It’s a bunch of different people. Or what’s worse, is when you walk into the room, and everybody looks the same and you’re the one person that doesn’t look anything like any of these people, and you’re like, Oh, I’m the option. Like there’s, I’m just the option, like they want to audition somebody that looks a little different. Just to see, just for shits and giggles. So I walk, I walk into this audition and it’s a bunch of clowns. Everyone’s dressed in napkins and stilettos, you know, and I’m, I’m nervous. I’m so nervous. I’m scared, like, every every bad thought like, you can’t do this, you shouldn’t be here. You’re not pretty enough, you’re not tall enough, you’re not skinny enough. You know, they’re never gonna pick you, all of those things are rushing through my head. It’s time to take a break. What does that mean for you, that means you get to hear a commercial from me. So this is just my quick pitch to let you know that I have a Patreon. If you would like to support the show, we have a couple of tiered levels, feel free to sign up for whatever suits your fancy. And we’ll be offering things like add free episodes exclusives, I might have some chat sessions in there, maybe some Zune sessions. I’ve got lots of ideas for stuff and things and ways to make this podcast even better. So head on over to Patreon there can be a link below the YouTube video. There’s a link on the website Girl vs world.com at the top in the navigation, there’s also a link in each of the posts for the podcast. So
wherever you’d like to find the link, if you want to sign up, go ahead, head on over to our Patreon and you know, help a girl out. Again, this is really early in my career. So I’m I’m very insecure like extremely insecure and so afraid of public speaking still. But I’m pushing myself through it, you know, like I have to give early me credit for being so afraid and doing it anyway. like wow, right. So I get it, I get into the audition room. And as you get in there, you’re terrified of a few things, at least from my from my point of view, I was always afraid of being judged, of someone telling me that I suck. Because that would be the worst thing to find out as an actor is that you You stink, like you’re just not a good actor, and you should quit, right? Like, that’s the thing that I was always afraid of, like casting directors telling me is that I have no talent, I have no skill, I should quit. But I’m telling myself that my inner monologue has already told me that and if someone confirmed it, I would just die. That is how I feel inside. So I go into this audition. It’s a table of about four or five people. And then off to the side is someone Manning a camera, and then a speaker, a a reader. What a reader is, is somebody that stands off camera and reads the other lines, so you have someone to interact with. Typically, a reader gives you nothing. Like if you were looking for a motion from a reader, forget about it. they’ve read this part for like 100 different people before you, they are giving you no emotion and you need to act your little heart out because they don’t give a shit. Like they’re just there to read the lines and say next. Okay.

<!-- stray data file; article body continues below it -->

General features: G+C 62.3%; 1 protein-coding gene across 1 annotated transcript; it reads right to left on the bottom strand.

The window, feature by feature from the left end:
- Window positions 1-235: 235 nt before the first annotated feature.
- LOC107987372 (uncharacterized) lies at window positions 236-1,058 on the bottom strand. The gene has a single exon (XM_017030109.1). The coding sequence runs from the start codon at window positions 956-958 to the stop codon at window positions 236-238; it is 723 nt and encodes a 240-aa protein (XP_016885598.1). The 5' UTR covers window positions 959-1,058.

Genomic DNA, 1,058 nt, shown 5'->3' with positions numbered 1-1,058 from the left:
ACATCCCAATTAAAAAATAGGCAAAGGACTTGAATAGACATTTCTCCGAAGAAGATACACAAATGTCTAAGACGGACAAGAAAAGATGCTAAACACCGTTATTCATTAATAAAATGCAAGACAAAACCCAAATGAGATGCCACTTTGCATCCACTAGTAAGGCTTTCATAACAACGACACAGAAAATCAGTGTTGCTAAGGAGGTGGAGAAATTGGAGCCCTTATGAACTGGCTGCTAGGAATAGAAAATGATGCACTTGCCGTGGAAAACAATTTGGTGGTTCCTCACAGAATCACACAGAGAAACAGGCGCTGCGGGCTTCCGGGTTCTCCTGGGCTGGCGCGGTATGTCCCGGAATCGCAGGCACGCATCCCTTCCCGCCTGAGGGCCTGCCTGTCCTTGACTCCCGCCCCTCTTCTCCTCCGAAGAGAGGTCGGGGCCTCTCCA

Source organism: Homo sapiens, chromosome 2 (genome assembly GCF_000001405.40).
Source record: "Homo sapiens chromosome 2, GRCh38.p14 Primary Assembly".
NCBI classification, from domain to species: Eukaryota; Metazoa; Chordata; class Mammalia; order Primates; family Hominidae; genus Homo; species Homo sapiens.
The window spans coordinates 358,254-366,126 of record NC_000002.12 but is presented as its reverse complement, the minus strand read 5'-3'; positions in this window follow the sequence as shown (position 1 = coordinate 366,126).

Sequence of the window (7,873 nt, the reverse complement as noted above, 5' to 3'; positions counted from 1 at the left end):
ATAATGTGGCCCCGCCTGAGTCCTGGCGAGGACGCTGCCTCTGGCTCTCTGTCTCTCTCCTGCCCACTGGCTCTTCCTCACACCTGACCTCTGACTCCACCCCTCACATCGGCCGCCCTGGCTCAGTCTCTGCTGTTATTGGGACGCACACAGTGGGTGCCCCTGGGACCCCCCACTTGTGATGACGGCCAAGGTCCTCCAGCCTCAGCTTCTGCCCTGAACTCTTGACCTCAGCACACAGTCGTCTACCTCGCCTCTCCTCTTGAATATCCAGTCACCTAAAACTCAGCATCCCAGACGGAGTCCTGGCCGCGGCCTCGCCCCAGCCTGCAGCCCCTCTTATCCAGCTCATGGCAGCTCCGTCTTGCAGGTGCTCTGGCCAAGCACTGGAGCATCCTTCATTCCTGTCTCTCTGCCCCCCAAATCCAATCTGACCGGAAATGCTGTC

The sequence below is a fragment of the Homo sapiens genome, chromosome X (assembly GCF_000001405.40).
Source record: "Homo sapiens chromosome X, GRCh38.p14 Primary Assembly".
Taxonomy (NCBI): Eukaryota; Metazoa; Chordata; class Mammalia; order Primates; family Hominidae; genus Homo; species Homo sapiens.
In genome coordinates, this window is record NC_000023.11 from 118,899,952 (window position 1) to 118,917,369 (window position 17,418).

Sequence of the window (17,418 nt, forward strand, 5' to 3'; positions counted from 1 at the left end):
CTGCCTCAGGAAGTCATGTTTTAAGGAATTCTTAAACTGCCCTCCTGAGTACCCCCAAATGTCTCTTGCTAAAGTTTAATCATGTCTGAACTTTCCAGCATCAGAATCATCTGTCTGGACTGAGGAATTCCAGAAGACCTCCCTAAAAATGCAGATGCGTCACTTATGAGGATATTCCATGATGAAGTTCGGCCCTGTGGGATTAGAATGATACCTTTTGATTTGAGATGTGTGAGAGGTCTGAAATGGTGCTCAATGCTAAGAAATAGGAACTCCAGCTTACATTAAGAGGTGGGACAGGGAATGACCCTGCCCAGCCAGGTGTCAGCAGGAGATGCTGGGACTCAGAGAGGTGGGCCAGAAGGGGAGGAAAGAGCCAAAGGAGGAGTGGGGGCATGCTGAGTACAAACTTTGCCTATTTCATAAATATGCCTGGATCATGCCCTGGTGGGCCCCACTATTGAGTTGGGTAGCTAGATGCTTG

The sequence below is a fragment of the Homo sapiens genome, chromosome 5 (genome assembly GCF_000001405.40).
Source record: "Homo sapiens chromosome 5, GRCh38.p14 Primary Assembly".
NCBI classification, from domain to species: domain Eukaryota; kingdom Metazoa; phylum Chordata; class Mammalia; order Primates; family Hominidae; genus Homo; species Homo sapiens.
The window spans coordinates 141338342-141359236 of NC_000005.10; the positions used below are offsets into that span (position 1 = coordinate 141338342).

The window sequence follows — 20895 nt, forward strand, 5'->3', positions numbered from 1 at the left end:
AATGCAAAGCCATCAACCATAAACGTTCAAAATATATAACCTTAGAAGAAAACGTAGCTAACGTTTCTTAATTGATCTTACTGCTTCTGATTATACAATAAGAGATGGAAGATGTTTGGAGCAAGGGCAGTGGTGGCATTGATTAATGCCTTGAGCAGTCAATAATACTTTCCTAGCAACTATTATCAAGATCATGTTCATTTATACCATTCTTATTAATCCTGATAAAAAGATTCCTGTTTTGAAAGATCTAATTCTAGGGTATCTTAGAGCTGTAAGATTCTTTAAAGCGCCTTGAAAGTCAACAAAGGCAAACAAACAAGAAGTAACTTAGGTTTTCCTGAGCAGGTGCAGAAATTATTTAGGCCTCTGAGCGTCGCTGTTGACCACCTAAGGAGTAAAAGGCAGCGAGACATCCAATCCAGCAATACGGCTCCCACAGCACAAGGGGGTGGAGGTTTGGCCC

So my resume at this point is tiny. I have a high school play, some college coursework, some coursework from a reputable acting school in Orange County, and a black box theater to black box theater place. That’s all I have on my resume. I have no film. I have no short films. I don’t even have student films yet. And so I hand over this resume with my headshot. And the guy looks at it, and he’s like, Huh, so this black box theater, I’m gonna leave the name out because it doesn’t matter. They’re like, so you worked at this black box theater? I said, Yeah, it was. It was a really great experience. And he goes, hmm, my ex girlfriend used to work at this theater and she’s a bitch. And I’m like, oh, okay, so wasn’t such a great idea, I guess to work at that theater because this casting director hates it. And it goes, all right, go and throws my resume down and like, leans back into his chair. And he’s just like, he just looked like an asshole. Just like a total dick. Right? Like, he’s just like, Okay, it’s time for you to impress me, which my inner monologue is like, holy shit, this guy already hates me.
I’m like crying inside and, and sweating more and like, everything. Everything is bad. Everything is bad, right? So. So we go and I mess lines. I miss lines up. I’m nervous. I’m shaking. So I try to because my hands aren’t looking very sexy, cuz I’m supposed to be sexy. I put them behind me thinking that like, maybe that’ll look cute. But probably I just look like I’m trying to escape from a a. What do you call those things? Those best that they tie crazy people up in like a straight jacket. So probably does look like a person that’s in a straight jacket, and it’s not sexy. And so I finish and I look up, and he just has an unimpressed look on his face. I’m like, okay, it’s over. Oh, it’s not over. It’s not over by a long shot. We have just begun. It’s like this casting director soft brush meat. And he wanted to tenderize that meat and tell it was flat on a surface. And I was that person.